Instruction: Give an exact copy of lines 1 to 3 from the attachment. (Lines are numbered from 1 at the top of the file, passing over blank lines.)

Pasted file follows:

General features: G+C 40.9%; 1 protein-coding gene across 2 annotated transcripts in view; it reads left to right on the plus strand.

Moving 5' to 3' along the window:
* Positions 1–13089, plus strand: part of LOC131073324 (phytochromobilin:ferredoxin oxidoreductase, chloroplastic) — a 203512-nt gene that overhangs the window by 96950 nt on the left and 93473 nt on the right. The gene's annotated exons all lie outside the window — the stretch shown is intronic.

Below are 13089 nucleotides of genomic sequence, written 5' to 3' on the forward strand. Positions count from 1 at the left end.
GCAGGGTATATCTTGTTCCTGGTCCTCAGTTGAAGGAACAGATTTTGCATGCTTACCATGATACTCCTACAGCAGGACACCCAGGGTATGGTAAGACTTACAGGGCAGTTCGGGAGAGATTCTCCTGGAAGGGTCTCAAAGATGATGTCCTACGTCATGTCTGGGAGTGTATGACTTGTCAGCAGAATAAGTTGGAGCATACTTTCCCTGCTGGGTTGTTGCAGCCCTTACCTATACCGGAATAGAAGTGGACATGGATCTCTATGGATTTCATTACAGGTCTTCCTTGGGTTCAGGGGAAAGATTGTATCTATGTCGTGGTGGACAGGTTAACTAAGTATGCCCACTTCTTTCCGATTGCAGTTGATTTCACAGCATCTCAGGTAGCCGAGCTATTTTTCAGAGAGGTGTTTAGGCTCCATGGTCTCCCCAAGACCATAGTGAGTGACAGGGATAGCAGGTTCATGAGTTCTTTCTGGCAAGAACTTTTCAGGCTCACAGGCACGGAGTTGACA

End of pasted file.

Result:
General features: G+C 40.9%; 1 protein-coding gene across 2 annotated transcripts in view; it reads left to right on the plus strand.

Moving 5' to 3' along the window:
* Positions 1–13089, plus strand: part of LOC131073324 (phytochromobilin:ferredoxin oxidoreductase, chloroplastic) — a 203512-nt gene that overhangs the window by 96950 nt on the left and 93473 nt on the right. The gene's annotated exons all lie outside the window — the stretch shown is intronic.